The online liberty group “Thoughts on Liberty” pumps out some good stuff more often than not. The site is intellectually managed and operated by “a team of ladies writing about freedom” who offer their unique perspective on libertarianism. Like most addressing the liberty movement, the authors usually take a right leaning (or all-out right stance) on most issues pertaining to the liberty. This, of course, is their prerogative and I do enjoy much of their posts.
I was discouraged when I came across “5 Foreign Policy Problems Libertarians Need to Address” on the site. It reads like a shameless endorsement of vulgar libertarianism.
There are many rooms in the libertarian ideological house. That fact often derails rational discussion of libertarian issues, but it need not be a problem in this instance because the question being asked is most efficiently examined by testing it against the flintiest wing of libertarian thought. If that pristine, uncompromising form of libertarianism is incompatible with the maintenance of cultural roots and collective identity, then all other shades of libertarianism will be incompatible to some degree.
This is an interesting discussion of what the intellectual foundations of fascism actually are from Matthew Lyons’ blog. For those who don’t know, Lyons is very critical of ARV-ATS but this is good stuff. I’m sure our linking to a far left anti-fascist site will also increase accusations of fascism against ourselves for some reason or other.
I guess you could say ARV-ATS is involved in a four-way fight: Against the liberal-democratic state-capitalist system but also against fascism and communism to the degree these present a credible threat, possess the military capabilities to impose a worse system than we have now, or hold actual state power.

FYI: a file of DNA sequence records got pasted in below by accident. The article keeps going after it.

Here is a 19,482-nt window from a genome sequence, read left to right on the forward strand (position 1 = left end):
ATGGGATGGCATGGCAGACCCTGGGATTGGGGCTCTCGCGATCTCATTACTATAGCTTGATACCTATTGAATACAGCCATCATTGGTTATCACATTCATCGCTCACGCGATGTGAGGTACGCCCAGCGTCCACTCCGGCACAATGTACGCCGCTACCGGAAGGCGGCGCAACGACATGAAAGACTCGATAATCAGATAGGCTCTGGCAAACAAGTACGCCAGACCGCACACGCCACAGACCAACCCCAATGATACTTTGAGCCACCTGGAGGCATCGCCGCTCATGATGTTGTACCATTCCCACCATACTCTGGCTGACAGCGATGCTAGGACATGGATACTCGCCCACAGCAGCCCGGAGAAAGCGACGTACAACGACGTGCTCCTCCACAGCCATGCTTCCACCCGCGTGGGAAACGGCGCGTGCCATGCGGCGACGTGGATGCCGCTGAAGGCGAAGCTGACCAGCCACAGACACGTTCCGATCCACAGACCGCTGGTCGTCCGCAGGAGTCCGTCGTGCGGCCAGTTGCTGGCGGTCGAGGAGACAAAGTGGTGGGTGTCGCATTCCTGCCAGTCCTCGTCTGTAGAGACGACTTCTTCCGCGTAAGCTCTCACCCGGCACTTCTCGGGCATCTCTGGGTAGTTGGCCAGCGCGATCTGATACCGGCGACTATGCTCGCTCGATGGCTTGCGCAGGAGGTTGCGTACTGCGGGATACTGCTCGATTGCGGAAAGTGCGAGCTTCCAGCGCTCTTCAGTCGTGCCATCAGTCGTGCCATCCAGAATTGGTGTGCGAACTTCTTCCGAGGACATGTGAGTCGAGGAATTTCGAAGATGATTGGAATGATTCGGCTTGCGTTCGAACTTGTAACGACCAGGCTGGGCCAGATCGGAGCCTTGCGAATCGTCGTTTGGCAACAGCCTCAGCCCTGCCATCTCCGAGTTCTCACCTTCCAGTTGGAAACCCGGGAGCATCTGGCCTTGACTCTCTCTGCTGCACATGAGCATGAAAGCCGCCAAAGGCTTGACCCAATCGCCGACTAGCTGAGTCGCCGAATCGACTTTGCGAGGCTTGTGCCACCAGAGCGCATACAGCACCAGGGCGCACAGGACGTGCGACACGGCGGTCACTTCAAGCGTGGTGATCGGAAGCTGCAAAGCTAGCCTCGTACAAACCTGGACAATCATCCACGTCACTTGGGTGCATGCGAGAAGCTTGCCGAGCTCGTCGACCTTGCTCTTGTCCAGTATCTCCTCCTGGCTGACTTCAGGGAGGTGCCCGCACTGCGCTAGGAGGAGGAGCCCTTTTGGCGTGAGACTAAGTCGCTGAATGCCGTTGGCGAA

Of course, anarcho-pluralism, anarcho-populism, pan-anarchism, etc have nothing to do with fascism, communism, or capitalism, but are about decentralizing political and economic power in a way that moves beyond all of these older ideologies.
“Congress doesn’t have a whole lot of core responsibilities,” said Barack Obama last week in an astonishing remark.
For in the Constitution, Congress appears as the first branch of government. And among its enumerated powers are the power to tax, coin money, create courts, provide for the common defense, raise and support an army, maintain a navy and declare war.
But, then, perhaps Obama’s contempt is justified.
For consider Congress’ broad assent to news that Obama has decided to attack Syria, a nation that has not attacked us and against which Congress has never authorized a war.
Washington and its British and French puppet governments are poised to yet again reveal their criminality. The image of the West as War Criminal is not a propaganda image created by the West’s enemies, but the portrait that the West has painted of itself.
The UK Independent reports that over this past week-end Obama, Cameron, and Hollande agreed to launch cruise missile attacks against the Syrian government within two weeks despite the lack of any authorization from the UN and despite the absenceof any evidence in behalf of Washington’s claim that the Syrian government has usedchemical weapons against the Washington-backed “rebels”, largely US supported external forces, seeking to overthrow the Syrian government.